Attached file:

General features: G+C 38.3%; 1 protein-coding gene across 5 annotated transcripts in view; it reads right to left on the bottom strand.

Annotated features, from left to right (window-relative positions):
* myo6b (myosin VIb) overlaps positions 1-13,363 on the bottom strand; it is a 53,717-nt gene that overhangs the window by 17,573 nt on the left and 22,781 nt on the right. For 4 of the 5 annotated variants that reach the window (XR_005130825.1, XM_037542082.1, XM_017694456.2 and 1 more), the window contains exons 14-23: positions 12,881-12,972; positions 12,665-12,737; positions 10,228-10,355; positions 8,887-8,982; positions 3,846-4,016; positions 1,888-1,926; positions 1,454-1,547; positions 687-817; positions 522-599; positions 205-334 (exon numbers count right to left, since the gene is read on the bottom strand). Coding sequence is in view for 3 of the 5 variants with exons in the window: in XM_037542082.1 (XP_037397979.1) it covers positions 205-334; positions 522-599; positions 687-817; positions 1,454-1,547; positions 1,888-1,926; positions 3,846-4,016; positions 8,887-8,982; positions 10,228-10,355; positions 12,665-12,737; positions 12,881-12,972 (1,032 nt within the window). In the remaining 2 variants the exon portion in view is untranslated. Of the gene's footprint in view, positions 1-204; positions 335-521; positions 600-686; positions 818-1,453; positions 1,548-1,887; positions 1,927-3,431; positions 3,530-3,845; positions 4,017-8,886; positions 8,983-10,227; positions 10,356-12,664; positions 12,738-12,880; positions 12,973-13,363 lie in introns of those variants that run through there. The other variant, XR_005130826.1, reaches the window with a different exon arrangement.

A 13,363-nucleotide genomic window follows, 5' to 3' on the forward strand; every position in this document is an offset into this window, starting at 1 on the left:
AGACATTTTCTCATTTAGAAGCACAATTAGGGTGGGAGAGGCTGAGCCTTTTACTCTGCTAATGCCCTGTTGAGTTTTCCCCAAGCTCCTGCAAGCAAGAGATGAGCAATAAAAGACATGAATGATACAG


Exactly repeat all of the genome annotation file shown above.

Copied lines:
General features: G+C 38.3%; 1 protein-coding gene across 5 annotated transcripts in view; it reads right to left on the bottom strand.

Annotated features, from left to right (window-relative positions):
* myo6b (myosin VIb) overlaps positions 1-13,363 on the bottom strand; it is a 53,717-nt gene that overhangs the window by 17,573 nt on the left and 22,781 nt on the right. For 4 of the 5 annotated variants that reach the window (XR_005130825.1, XM_037542082.1, XM_017694456.2 and 1 more), the window contains exons 14-23: positions 12,881-12,972; positions 12,665-12,737; positions 10,228-10,355; positions 8,887-8,982; positions 3,846-4,016; positions 1,888-1,926; positions 1,454-1,547; positions 687-817; positions 522-599; positions 205-334 (exon numbers count right to left, since the gene is read on the bottom strand). Coding sequence is in view for 3 of the 5 variants with exons in the window: in XM_037542082.1 (XP_037397979.1) it covers positions 205-334; positions 522-599; positions 687-817; positions 1,454-1,547; positions 1,888-1,926; positions 3,846-4,016; positions 8,887-8,982; positions 10,228-10,355; positions 12,665-12,737; positions 12,881-12,972 (1,032 nt within the window). In the remaining 2 variants the exon portion in view is untranslated. Of the gene's footprint in view, positions 1-204; positions 335-521; positions 600-686; positions 818-1,453; positions 1,548-1,887; positions 1,927-3,431; positions 3,530-3,845; positions 4,017-8,886; positions 8,983-10,227; positions 10,356-12,664; positions 12,738-12,880; positions 12,973-13,363 lie in introns of those variants that run through there. The other variant, XR_005130826.1, reaches the window with a different exon arrangement.

A 13,363-nucleotide genomic window follows, 5' to 3' on the forward strand; every position in this document is an offset into this window, starting at 1 on the left:
AGACATTTTCTCATTTAGAAGCACAATTAGGGTGGGAGAGGCTGAGCCTTTTACTCTGCTAATGCCCTGTTGAGTTTTCCCCAAGCTCCTGCAAGCAAGAGATGAGCAATAAAAGACATGAATGATACAG